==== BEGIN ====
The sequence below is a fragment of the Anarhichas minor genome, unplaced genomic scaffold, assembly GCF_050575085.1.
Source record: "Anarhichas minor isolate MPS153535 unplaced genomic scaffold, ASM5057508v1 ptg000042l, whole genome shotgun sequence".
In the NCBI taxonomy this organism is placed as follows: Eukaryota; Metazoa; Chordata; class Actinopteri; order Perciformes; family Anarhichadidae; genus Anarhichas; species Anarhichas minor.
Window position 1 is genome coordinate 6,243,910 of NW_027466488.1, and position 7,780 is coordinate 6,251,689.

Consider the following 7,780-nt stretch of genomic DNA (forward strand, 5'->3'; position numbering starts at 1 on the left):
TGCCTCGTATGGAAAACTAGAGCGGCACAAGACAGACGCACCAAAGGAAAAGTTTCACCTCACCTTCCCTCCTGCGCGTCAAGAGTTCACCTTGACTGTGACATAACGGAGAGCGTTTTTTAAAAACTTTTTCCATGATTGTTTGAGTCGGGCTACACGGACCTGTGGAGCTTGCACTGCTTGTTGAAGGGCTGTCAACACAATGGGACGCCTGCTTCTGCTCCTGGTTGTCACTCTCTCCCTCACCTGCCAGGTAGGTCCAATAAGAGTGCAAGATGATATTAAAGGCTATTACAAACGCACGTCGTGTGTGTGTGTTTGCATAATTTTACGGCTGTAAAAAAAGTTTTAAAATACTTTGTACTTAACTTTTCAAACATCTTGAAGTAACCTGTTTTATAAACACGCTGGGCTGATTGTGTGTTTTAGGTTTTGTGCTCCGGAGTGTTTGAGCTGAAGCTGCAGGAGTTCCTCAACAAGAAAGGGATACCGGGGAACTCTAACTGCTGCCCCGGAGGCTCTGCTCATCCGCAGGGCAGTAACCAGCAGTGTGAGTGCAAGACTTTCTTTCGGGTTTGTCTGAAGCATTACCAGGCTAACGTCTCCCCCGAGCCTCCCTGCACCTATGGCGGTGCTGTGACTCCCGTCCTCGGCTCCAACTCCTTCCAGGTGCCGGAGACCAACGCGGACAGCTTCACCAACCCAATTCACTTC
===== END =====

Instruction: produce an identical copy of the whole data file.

The sequence below is a fragment of the Anarhichas minor genome, unplaced genomic scaffold, assembly GCF_050575085.1.
Source record: "Anarhichas minor isolate MPS153535 unplaced genomic scaffold, ASM5057508v1 ptg000042l, whole genome shotgun sequence".
In the NCBI taxonomy this organism is placed as follows: Eukaryota; Metazoa; Chordata; class Actinopteri; order Perciformes; family Anarhichadidae; genus Anarhichas; species Anarhichas minor.
Window position 1 is genome coordinate 6,243,910 of NW_027466488.1, and position 7,780 is coordinate 6,251,689.

Consider the following 7,780-nt stretch of genomic DNA (forward strand, 5'->3'; position numbering starts at 1 on the left):
TGCCTCGTATGGAAAACTAGAGCGGCACAAGACAGACGCACCAAAGGAAAAGTTTCACCTCACCTTCCCTCCTGCGCGTCAAGAGTTCACCTTGACTGTGACATAACGGAGAGCGTTTTTTAAAAACTTTTTCCATGATTGTTTGAGTCGGGCTACACGGACCTGTGGAGCTTGCACTGCTTGTTGAAGGGCTGTCAACACAATGGGACGCCTGCTTCTGCTCCTGGTTGTCACTCTCTCCCTCACCTGCCAGGTAGGTCCAATAAGAGTGCAAGATGATATTAAAGGCTATTACAAACGCACGTCGTGTGTGTGTGTTTGCATAATTTTACGGCTGTAAAAAAAGTTTTAAAATACTTTGTACTTAACTTTTCAAACATCTTGAAGTAACCTGTTTTATAAACACGCTGGGCTGATTGTGTGTTTTAGGTTTTGTGCTCCGGAGTGTTTGAGCTGAAGCTGCAGGAGTTCCTCAACAAGAAAGGGATACCGGGGAACTCTAACTGCTGCCCCGGAGGCTCTGCTCATCCGCAGGGCAGTAACCAGCAGTGTGAGTGCAAGACTTTCTTTCGGGTTTGTCTGAAGCATTACCAGGCTAACGTCTCCCCCGAGCCTCCCTGCACCTATGGCGGTGCTGTGACTCCCGTCCTCGGCTCCAACTCCTTCCAGGTGCCGGAGACCAACGCGGACAGCTTCACCAACCCAATTCACTTC